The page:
The Big Read – Beck: “Was the ’90s a golden time for rock music? It was more like tarnished brass”

Beck's new Pharrell-produced album 'Hyperspace' is a boundary-pushing, genre-bending epic – perhaps the best thing he's done for a decade. As the musical chameleon approaches 30 years in the business, he ponders whether he'd survive in the SoundCloud era, if the 1990s were as good as everyone thinks they were and how he very nearly had a Post Malone collab on the record.

It’s Friday afternoon and we’ve caught Beck with his pants down. NME has come to meet the US star at the mega-fancy Rosewood Hotel in central London for a chat about his new album, ‘Hyperspace’. When we take over the massive conference room (it’s about half a football pitch in length, and peppered with expensive-looking furniture) for our photoshoot, we’re snapping him in as many set-ups as we can – stood up, sat down, up close and far away.

Beck Hansen likes to change, too. For every shot NME’s Jenn Five manages to snap, the 49-year-old fidgets and assumes new poses, adjusting his hat and his jewellery or fiddling with his sunglasses. It’s the first shoot he’s done with the press in several years, so no wonder he’s a bit antsy. His outfits mutate as he combines bespoke designer jackets, jazzy shirts and a striking pinstriped Gucci suit. It’s during his change into the latter that we barge back into the room after a brief break, and find Mr Hansen pulling up his suit trousers. He is most definitely not ready for his close-up just yet.

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In fashion as well as his music, Beck is one to change often and without signalling. He’s a precursor to the No Genre wave of Gen Zers – Omar Apollo, Clairo, Beabadoobee – who hop between styles and sounds at whiplash-inducing frequency. He’s dabbled in pop, rock, funk, folk, country and more since his debut album in 1993, and largely kept the operation minimal and self-sufficient. He was a SoundCloud artist before his time, tinkering away on sample-heavy music in his bedroom and circulating it via cassettes, like he did with his debut, ‘Golden Feelings’ in 1993. If we’re to celebrate a new gen of creatives for fearless genre-switching and a DIY ethos, then Beck may well be the origin of that on a mainstream level.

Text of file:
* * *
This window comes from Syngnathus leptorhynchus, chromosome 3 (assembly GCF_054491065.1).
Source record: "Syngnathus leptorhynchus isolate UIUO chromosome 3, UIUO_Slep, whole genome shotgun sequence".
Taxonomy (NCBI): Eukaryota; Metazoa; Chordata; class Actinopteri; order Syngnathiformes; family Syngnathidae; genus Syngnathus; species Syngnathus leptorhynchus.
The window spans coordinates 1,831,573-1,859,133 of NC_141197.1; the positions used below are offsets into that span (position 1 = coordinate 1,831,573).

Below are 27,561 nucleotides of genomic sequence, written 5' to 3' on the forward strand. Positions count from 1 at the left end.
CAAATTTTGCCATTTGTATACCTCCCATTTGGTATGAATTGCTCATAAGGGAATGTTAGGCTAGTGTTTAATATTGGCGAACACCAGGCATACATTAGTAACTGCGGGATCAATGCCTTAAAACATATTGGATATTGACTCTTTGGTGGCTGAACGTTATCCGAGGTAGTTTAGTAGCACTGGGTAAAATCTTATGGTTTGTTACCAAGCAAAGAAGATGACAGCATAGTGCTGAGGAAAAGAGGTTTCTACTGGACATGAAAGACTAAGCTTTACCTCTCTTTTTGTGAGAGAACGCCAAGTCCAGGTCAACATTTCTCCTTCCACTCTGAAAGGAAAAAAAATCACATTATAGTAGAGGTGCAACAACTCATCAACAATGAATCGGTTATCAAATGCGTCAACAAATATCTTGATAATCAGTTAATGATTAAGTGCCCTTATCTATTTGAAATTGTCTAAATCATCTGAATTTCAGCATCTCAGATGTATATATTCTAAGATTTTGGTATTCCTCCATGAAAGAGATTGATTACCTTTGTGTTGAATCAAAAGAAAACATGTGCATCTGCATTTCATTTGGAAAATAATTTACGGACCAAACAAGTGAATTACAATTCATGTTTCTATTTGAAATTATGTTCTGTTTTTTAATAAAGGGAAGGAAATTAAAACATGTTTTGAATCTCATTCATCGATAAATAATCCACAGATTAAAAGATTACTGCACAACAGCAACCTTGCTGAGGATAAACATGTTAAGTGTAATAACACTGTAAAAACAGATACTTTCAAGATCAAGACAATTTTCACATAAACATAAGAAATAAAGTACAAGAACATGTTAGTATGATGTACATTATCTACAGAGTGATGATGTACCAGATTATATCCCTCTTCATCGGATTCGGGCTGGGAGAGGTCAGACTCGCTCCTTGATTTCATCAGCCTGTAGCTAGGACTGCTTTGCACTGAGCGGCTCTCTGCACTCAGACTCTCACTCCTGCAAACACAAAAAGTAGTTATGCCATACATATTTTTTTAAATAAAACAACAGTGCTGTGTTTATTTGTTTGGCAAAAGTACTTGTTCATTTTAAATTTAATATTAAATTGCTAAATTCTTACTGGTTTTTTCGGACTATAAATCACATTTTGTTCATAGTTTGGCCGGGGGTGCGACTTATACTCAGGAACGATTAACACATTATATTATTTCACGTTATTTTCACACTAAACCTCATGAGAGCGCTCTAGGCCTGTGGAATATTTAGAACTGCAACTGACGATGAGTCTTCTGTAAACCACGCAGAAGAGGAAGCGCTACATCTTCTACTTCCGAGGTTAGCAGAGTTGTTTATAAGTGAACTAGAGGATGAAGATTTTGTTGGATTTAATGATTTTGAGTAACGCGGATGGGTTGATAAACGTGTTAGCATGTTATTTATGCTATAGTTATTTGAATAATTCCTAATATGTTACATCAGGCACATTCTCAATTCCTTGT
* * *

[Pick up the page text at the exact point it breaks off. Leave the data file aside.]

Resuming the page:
“I hear the kind of music now from current musicians that I used to do experiments with years back, that just wouldn’t have made sense at the time,” he tells us during our hour-long chat, trousers now securely fastened. “I regret not following through and releasing some of those experiments because in a way it would be a very prescient direction to go in. Who would have thought back in 1995, that the 808 drum machine would be the new Les Paul guitar?” 

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Of this new era of musicians taking control he is effusive in his praise: “I would have thrived in a time like this,” he says. “I was creating so much music and my limitation was that I didn’t have the equipment to record myself. If I had a laptop and SoundCloud I would have loved it.”

But he thrived back then, too. After knocking about the anti-folk scene in New York and Los Angeles in the early 1990s, Beck became adept at channelling his diverse influences into a singular, recognisable sound. He’s one of the few artists you could confidently describe not as a jack of all trades, but a master of every single one. 

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For the newbies, there’s three distinct categories you can slot his work into. There’s Party Beck, the DIY white-boy rapper who released self-deprecating slacker anthem ‘Loser’ in 1993 and followed it up with the sample-heavy ‘Odelay’ album in 1996. Then there’s Weirdo Beck, in which he swims the outer-edges of funk and electro for Prince-inspired freakouts (1999’s ‘Midnite Vultures’) or glitchy pop-rock (2006’s ‘The Information’). Then, Sad Beck: the master of pensive orchestra-led break-up ballads, as heard on 2002’s stunning ‘Sea Change’ and 2014 album ‘Morning Phase’.